Life is uncertain. To reduce uncertainty and make adaptive decisions, individuals need to collect information. Individuals often visit the breeding sites of their conspecifics (i.e., "prospect"), likely to assess conspecifics' reproductive success and to use such information to identify high-quality spots for future breeding. We investigated whether visitation rate by prospectors and success of visited sites are causally linked. We manipulated the reproductive success (enlarged, reduced, and control broods) in a nest-box population of migratory pied flycatchers, Ficedula hypoleuca, in Finland. We measured the visitation rates of prospectors at 87 nest-boxes continuously from manipulation (day 3 after hatching) to fledging. 302 adult pied flycatchers prospected 9194 times on these manipulated nests (at least 78% of detected prospectors were successful breeders). While the number of visitors and visits was not influenced by the relative change in brood size we induced, the resulting absolute brood size predicted the prospecting behaviour: the larger the brood size after manipulation, the more visitors and visits a nest had. The parental provisioning rate at a nest and brood size pre-manipulation did not predict the number of visitors or visits post-manipulation. More visitors, however, inspected early than late nests and broods in good condition. Our study suggests that individuals collect social information when visiting conspecific nests during breeding and provides evidence that large broods attract more visitors than small broods. We discuss the results in light of individual decision-making by animals in their natural environments.
Predation risk has negative indirect effects on prey fitness, partly mediated through changes in behaviour. Evidence that individuals gather social information from other members of the population suggests that events in a community may impact the behaviour of distant individuals. However, spatially wide-ranging impacts on individual behaviour caused by a predator encounter elsewhere in a community have not been documented before. We investigated the effect of a predator encounter (hawk model presented at a focal nest) on the parental behaviour of pied flycatchers (Ficedula hypoleuca), both at the focal nest and at nearby nests different distances from the predator encounter. We show that nest visitation of both focal pairs and nearby pairs were affected, up to 3 h and 1 h, respectively. Parents also appeared to compensate initial disrupted feeding by later increasing nest visitation rates. This is the first evidence showing that the behaviour of nearby pairs was affected away from an immediate source of risk. Our results indicate that the impacts of short-term predator encounters may immediately extend spatially to the broader community, affecting the behaviour of distant individuals. Information about predators is probably quickly spread by cues such as intra- and heterospecific alarm calls, in communities of different taxa.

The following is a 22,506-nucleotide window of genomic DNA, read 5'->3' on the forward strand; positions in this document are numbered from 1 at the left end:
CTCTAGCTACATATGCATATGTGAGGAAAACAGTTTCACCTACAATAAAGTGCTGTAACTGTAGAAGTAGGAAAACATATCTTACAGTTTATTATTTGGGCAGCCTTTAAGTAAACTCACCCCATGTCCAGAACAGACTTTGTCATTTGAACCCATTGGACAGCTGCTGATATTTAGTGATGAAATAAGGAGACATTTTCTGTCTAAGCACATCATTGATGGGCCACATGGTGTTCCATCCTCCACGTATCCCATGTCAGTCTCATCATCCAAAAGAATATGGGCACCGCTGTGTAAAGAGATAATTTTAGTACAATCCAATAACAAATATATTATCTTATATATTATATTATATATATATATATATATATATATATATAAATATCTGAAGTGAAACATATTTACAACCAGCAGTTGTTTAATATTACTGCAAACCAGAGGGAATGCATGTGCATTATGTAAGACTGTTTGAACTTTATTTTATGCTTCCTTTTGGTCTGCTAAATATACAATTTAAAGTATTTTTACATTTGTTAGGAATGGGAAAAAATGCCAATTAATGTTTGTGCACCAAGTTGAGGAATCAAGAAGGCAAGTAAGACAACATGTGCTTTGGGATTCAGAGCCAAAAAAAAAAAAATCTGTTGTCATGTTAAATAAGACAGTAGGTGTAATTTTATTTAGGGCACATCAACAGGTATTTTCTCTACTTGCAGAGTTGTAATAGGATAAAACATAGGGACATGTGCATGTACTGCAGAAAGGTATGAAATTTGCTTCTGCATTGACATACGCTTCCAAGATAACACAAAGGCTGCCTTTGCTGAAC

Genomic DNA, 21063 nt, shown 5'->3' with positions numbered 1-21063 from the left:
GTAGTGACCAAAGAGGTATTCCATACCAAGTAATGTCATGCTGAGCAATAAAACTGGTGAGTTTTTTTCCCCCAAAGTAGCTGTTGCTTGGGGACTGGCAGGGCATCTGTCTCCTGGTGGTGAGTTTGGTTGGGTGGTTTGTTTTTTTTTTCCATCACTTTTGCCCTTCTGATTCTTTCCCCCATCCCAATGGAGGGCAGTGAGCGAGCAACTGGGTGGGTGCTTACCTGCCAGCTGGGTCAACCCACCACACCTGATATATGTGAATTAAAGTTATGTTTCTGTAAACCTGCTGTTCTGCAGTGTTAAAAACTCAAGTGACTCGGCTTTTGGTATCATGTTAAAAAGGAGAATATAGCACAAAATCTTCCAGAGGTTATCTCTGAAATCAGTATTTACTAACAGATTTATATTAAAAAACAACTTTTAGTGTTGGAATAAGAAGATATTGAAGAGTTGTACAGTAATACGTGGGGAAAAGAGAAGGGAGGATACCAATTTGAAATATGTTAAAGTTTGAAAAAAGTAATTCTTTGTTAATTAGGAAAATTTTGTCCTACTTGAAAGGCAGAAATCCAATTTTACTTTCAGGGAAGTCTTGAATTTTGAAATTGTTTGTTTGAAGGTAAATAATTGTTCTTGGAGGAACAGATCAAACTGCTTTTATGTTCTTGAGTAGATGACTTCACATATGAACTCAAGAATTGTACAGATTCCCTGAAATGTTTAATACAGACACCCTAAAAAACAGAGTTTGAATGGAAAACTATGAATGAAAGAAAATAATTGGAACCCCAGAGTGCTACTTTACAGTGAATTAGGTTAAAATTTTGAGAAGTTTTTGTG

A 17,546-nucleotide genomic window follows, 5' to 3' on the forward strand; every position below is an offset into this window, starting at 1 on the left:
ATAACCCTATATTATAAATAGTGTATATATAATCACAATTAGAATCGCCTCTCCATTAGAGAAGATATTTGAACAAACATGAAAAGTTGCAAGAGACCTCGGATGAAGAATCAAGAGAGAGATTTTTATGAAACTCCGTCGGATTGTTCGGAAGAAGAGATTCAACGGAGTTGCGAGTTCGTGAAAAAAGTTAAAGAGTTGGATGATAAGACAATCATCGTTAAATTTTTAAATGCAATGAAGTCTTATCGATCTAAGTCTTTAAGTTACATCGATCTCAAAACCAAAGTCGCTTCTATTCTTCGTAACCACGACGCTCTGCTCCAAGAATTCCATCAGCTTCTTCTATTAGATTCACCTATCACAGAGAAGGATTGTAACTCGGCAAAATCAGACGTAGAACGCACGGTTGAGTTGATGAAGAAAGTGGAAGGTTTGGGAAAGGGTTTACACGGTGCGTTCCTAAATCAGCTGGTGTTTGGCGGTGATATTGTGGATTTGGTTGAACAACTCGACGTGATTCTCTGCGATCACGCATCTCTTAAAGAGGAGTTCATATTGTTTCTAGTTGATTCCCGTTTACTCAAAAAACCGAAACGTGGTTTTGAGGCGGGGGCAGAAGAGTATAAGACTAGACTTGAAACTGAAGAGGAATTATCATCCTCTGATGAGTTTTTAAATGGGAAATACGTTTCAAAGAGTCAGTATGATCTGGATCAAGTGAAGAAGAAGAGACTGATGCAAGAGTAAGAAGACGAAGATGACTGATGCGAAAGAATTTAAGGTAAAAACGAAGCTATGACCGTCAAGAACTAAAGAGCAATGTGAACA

Species checklists are powerful and important tools of communication between taxonomists and applied environmental biologists, which in turn lead to well-planned and successful conservation strategies and ecological studies. Despite this, only recently the interest on compiling systematic checklists is growing among taxonomists who study tardigrades-micrometazoans that inhabit almost every habitat worldwide. As the Finnish records of tardigrades (a.k.a. water bears) species are incomplete, outdated and no checklist has ever been compiled for this country, an easy-to-consult checklist is here reported. This checklist covers all Finnish tardigrade taxa identified in the past and in the 13 samples collected for this study. A total of 68 tardigrade species are recorded from Finland, with 6 of them being new records presented in this contribution. Of these species, four have their loci tipici in Finland and we provide an English translation of their original German descriptions. A Generalised Linear Model was used to test the effect of sampling effort and area size on the number of species recorded in each biogeographical province of Finland. The results showed that geographical differences in species richness can be explained solely by sampling effort. The number of tardigrade species recorded in Finland corresponds to about 5% of all described species in the phylum, thus indicating a potential high richness for this country. However, the results of the Generalised Linear Model highlight that a reliable knowledge of the tardigrade diversity in Finland will be reached only with a more uniform and intensive sampling effort.